Our second full day of birding the highlands from the Savegre Lodge left me with the impression of this area being my favorite of the trip.
The river around Savegre Lodge.
I love this photo of the Slaty Flowerpiercer (Diglossa plumb). I don't remember taking it and for me, even though we saw it many times, this bird was difficult to view clearly through my bins, much less get a clear photo with a berry in it's bill. Wait - stop the presses! Just received a comment from Matt (below), telling me the bird above is a Mountain Robin (Turdus plebejus). I does look a robin, doesn't it? I didn't even have Mountain Robin listed as one of my seen birds. Reveals the perils of photographing a bird before actually seeing it!
Common Bush-Tanager (Chlorospingus ophthalmicus). A terrible photo to be sure, but the triangular white spot behind the eye is visible.
Ruddy-capped Nightingale-Thrush (Catharus frantzii), above and below, was found by Sandy and it flew into a spot where I could get these beautiful photos. Note the bi-colored bill differentiating it from the Black-billed Nightingale-Thrush.
Not a very good photo, but Yellow-winged Vireo (Vireo carmioli) was a bird seen commonly in the highlands, especially around the lodge.
This crazy photo is of a soaring Ornate Hawk-Eagle (Spizaetus ornatus), just to remind me we saw it. A distant flyover photo cannot reveal this, but it's a pretty dramatic-appearing bird.
Spangle-cheeked Tanager (Tangara dowii). Now there's a name.
Our fearless leader. Vernon Campos has an incredible work ethic. His goal, plain and simple, was to get us on the birds and teach us some Spanish along the way. Vamos!
As yet another unidentified butterfly. A note on photographing the butterflies we saw. Difficult. The above butterfly and a few others were exceptions, but mostly they did not land. I had intended to photograph as many as I could, but from day one I saw that this was going to be difficult and abandoned my plan. I thought that the propensity of the butterflies to flit rather than land might be a life-saving adaptation that keeps them from becoming bird food.
I love flycatchers - maybe my favorite genre of birds - and Costa Rica does not disappoint. We saw over half of their 80 species of flycatchers. I was thrilled with this photo of a Yellowish Flycatcher (Empidonax flavescens).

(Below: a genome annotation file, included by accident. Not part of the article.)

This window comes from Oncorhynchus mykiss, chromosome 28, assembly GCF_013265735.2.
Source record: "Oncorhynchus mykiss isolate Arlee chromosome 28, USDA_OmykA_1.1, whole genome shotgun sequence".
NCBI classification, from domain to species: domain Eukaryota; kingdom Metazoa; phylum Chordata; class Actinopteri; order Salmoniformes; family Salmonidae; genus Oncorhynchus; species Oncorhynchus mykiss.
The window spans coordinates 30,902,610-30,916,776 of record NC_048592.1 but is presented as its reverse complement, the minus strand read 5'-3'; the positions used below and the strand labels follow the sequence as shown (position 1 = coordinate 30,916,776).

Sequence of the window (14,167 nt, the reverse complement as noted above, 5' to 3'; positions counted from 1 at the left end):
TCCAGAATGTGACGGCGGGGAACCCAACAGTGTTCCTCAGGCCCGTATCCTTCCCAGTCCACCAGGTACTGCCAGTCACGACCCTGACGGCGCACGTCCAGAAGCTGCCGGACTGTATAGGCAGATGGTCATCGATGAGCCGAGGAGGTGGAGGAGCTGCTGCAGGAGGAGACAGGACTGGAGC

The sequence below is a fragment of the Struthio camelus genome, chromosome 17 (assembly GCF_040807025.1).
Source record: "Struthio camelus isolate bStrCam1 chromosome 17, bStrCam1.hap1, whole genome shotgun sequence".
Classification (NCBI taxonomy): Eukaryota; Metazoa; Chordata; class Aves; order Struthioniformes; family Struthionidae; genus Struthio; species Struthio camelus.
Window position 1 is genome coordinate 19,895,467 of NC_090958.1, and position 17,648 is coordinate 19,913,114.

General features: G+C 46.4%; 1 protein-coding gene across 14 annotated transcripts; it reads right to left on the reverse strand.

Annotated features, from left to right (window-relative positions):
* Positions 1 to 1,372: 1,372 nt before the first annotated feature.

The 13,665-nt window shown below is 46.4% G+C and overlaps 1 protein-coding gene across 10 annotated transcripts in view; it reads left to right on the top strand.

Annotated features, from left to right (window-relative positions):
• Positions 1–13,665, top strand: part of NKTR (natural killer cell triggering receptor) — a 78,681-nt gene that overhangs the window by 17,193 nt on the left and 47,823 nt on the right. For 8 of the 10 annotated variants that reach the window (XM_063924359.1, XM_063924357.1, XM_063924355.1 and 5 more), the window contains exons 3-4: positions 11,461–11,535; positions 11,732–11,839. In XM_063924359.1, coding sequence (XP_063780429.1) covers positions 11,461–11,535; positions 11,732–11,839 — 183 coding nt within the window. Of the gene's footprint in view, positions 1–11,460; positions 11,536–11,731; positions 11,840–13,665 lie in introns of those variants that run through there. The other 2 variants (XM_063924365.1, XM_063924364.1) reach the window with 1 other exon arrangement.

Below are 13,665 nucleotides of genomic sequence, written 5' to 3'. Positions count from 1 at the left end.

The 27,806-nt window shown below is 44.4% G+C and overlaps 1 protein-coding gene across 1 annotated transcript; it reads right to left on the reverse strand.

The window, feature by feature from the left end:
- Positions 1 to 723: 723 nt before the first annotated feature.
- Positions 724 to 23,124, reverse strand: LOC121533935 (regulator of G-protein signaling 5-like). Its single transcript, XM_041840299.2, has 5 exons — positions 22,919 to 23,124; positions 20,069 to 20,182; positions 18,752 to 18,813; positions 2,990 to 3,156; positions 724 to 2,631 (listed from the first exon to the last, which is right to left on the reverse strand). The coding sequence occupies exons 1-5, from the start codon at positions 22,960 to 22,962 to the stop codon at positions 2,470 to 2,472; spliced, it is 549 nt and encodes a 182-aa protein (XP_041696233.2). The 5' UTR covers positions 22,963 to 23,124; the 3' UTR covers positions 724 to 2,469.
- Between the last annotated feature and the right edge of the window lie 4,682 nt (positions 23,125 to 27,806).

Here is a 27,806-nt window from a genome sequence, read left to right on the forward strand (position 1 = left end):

On the morning of our third day, this was our ride up to the top of Los Roblas trail, elevation 10,500 meters, to bird the trail on the walk back down.
Unidentified beautiful flower.
Look closely to pick the Flame-throated Warbler (Oreothlypis gutturals) out of the other colorful junk in this photo.
Our first evening meal at Savegre Hotel dining room buffet. 100% of the time, our food was very good. Reminded me, yet again, that Americans eat plastic and cardboard.
Another Tufted Flycatcher.
As already written about flycatchers, I love this photo. Black-capped Flycatcher (Empidonax triceps).
Black Vulture - kind of cute.
Torrent Tyrannulet (Serpophaga cinerea) - a bird I really wanted to see and we saw only this one.
Charming, cute and clownish, the Collared Redstart (Myioborus torquatus) was ubiquitous in the highlands, and as is apparent from above, difficult for me to photograph.
Collared Trogan (Trogan collaris), the first of our six trogan species.
The Ochraceous Pewee, already mentioned from day one, and the Costa Rican Pygmy-Owl (Glaucidium costaricanum) are two of the most desired specialty species seen in the highlands.
Another view of Costa Rican Pygmy-Owl. What a great bird!
Dusky Nightjar (Antrostomus saturatus), another highland specialty, provided us with a thrilling chase on our owling night in the highlands.
We also had long, satisfying looks at a Bare-shanked Screech-Owl (Megascops clarkii) and at a stunning Mottled Owl (Ciccaba virgata). My camera cannot handle any little bit of distance for night photos. The nightjar photo above was successful because the bird was perched beneath a street light, we were relatively close and Vernon had his powerful night light focused on the bird.
To be continued ...